Lastly, whereas you are to become a body politic, administering among yourselves civil government, and furnished with persons of no special eminence above the rest, from whom you will elect some to the office of government, let your wisdom and godliness appear, not only in choosing such persons as will entirely love and promote the common good, but also in yielding them all due honour and obedience in their lawful administrations; not beholding in them the ordinariness of their persons, but God’s ordinance for your good. . . And this duty you can the more willingly perform, because you are at present to have only those for you governors as you yourselves choose.
The Pilgrims and Liberty
Modern opinion treats the Pilgrims as champions of religious liberty and freedom of conscience. But this is not how the Pilgrims themselves would have spoken of their mission and goals. The Pilgrims covenanted together, first as a church congregation and later as civil body, to promote the Christian faith as they understood it. Their common faith defined and dictated the nature of their ecclesiastical and political community. To put it bluntly, those who wished to worship God on terms foreign to the Separatists’ theology … should go elsewhere. The original Separatists had no desire to compel others to worship biblically because they believed that coerced worship was no worship at all.
They refer to the impossibility of forcing the conscience incidentally, not for the purpose of advocating freedom of opinion. Sometimes the people who are in error are sternly dismissed, in the spirit of the old prophet — “Ephraim is joined to his idols, let him alone.” Sometimes they are alluded to with pitifulness; but for the most part the impossibility of forcing the conscience is brought in to condemn the action of those clergy who are striving to get a legal sanction for their scheme of Church Reformation, in order that it may be imposed on the whole nation. (MacKennal, 24).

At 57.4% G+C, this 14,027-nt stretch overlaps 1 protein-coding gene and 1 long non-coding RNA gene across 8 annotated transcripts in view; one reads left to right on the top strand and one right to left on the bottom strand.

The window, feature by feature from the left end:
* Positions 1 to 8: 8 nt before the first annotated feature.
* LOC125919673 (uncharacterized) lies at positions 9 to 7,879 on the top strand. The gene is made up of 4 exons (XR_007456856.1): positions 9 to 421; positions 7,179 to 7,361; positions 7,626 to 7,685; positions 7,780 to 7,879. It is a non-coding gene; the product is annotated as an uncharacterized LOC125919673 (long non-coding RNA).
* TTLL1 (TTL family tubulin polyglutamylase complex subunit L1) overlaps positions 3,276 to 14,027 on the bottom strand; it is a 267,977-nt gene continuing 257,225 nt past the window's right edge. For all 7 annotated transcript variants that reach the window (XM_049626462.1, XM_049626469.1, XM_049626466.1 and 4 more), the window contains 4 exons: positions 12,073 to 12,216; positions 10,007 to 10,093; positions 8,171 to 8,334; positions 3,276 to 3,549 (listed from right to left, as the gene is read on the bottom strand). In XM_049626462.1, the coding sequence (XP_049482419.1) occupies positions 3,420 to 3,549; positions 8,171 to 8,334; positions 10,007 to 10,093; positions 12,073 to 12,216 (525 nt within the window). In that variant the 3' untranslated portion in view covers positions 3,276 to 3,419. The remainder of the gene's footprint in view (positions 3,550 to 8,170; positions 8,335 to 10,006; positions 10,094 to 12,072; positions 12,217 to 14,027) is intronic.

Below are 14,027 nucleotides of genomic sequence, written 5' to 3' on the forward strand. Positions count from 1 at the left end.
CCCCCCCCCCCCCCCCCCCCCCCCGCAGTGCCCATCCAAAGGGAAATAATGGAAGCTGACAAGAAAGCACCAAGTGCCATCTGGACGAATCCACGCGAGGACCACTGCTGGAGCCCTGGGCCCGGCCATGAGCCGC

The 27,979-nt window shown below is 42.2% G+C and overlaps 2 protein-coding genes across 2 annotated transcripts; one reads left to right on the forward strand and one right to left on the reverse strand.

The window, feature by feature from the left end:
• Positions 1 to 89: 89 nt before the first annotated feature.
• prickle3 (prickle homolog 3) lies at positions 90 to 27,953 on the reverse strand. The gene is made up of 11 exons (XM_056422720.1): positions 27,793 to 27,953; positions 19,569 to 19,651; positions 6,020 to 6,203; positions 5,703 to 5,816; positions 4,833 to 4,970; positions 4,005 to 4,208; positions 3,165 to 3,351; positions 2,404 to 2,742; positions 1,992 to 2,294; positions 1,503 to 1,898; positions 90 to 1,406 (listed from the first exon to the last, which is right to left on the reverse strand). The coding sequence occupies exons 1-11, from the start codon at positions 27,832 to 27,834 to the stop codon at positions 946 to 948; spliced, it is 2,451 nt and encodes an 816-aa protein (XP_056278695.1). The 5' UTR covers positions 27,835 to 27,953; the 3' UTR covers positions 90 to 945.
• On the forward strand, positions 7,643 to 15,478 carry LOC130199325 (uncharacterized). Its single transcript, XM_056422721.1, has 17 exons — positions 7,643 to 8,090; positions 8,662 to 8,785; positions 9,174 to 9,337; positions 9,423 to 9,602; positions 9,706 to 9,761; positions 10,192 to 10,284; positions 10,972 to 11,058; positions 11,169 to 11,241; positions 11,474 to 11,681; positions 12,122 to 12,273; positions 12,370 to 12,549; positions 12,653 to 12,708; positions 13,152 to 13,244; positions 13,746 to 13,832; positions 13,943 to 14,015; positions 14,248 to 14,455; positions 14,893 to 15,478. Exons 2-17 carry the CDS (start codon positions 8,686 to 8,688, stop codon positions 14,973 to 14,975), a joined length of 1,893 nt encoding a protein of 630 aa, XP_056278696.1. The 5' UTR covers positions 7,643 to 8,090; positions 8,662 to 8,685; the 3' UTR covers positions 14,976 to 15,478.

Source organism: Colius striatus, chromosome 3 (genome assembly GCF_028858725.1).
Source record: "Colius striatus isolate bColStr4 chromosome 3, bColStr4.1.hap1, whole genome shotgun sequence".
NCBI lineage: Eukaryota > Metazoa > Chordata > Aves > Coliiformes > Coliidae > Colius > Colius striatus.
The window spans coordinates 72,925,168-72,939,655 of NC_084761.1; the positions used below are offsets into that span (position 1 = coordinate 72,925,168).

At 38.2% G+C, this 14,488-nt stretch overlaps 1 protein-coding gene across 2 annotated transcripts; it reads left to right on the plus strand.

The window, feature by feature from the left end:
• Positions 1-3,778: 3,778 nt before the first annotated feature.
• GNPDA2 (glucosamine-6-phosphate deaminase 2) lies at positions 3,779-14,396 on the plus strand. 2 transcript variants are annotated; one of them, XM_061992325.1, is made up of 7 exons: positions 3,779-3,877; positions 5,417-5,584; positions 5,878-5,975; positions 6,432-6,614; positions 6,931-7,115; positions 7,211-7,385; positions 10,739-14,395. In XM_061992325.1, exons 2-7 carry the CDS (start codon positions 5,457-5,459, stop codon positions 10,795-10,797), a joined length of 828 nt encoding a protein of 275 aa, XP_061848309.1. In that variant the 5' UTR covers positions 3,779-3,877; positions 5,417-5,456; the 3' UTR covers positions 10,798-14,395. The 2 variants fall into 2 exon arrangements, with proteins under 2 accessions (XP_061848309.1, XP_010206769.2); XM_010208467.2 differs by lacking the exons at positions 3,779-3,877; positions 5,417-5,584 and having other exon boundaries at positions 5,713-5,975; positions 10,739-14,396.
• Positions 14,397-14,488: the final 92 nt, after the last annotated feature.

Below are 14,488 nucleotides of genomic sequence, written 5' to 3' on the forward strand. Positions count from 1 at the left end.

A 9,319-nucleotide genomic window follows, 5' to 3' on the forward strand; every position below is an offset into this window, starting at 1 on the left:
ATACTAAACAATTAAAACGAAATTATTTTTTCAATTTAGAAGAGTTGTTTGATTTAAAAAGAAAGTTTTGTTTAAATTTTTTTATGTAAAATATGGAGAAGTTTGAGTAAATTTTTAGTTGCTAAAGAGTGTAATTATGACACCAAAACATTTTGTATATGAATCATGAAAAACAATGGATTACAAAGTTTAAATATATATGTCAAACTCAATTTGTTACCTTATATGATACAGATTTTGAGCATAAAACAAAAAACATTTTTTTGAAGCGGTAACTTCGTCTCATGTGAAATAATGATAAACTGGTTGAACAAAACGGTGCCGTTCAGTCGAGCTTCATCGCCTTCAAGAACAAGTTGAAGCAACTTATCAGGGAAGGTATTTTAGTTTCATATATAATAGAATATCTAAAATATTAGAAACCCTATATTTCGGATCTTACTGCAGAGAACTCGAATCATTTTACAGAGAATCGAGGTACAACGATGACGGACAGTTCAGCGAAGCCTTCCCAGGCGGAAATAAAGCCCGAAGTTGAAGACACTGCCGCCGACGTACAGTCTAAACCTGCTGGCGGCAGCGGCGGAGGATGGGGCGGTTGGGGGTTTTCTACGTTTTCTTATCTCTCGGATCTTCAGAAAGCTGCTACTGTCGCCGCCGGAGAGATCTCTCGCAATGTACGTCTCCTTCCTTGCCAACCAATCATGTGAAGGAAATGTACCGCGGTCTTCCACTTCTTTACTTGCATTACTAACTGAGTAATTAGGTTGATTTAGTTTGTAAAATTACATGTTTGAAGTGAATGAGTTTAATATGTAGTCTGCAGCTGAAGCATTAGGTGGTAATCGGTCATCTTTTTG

The Pilgrims, being Congregationalist Calvinists, were unimpressed with the imaginations of men. Like Luther, their minds were captive to the Word of God. They believed in absolute truth, revealed infallibly and authoritatively in Holy Scripture. They took it for granted that a truly Christian people would want to obey God in all of life, including politics. They assumed that a Christian people, given the opportunity, would construct a Christian commonwealth, but they didn’t believe that any laws, even God’s Mosaic Law, could regenerate men and make them disciples of Christ.
The Separatists practiced congregational government within their churches. The “heads of households” … usually an adult male … called or elected the pastor and the elders. These elected officers led the congregation by teaching, admonition, and by example. In some matters however, the whole congregation voted. This form of church government laid a strong foundation for the way the Pilgrims’ would enact their civil government, as well. The strong traditions of English civil government also would play a large role in how they would stay in covenant with each other. Throughout both influences ran the Christian understanding of law, grace, and representation.
The Pilgrims, like their Puritan cousins, thought in terms of covenant. They believed in biblical absolutes and in the need for humble submission to God’s ordinances. What they didn’t accept was Greek or classical democracy and the modern idea that every man’s opinion is as good as ever other man’s. They were strangers to individualism and knew no law higher than God’s.
For Further Reading:
Alexander MacKennal, The Story of the English Separatists (London: Congregational Union of England and Wales, 1893).
Terrill Irwin Elniff, The Guise of Every Graceless Heart: Human Autonomy in Puritan Thought and Experience (Vallecito, CA: Ross House Books, 1981).
Rousas J. Rushdoony, This Independent Republic, Studies in the Nature and Meaning of American History (Nutley, NJ: The Craig Press, 1964).
Clarence B. Carson, The Rebirth of Liberty, The Founding of the American Republic 1760-1800 (Irvington-on-Hudson, NY: The Foundation for Economic Education, Inc., 1976).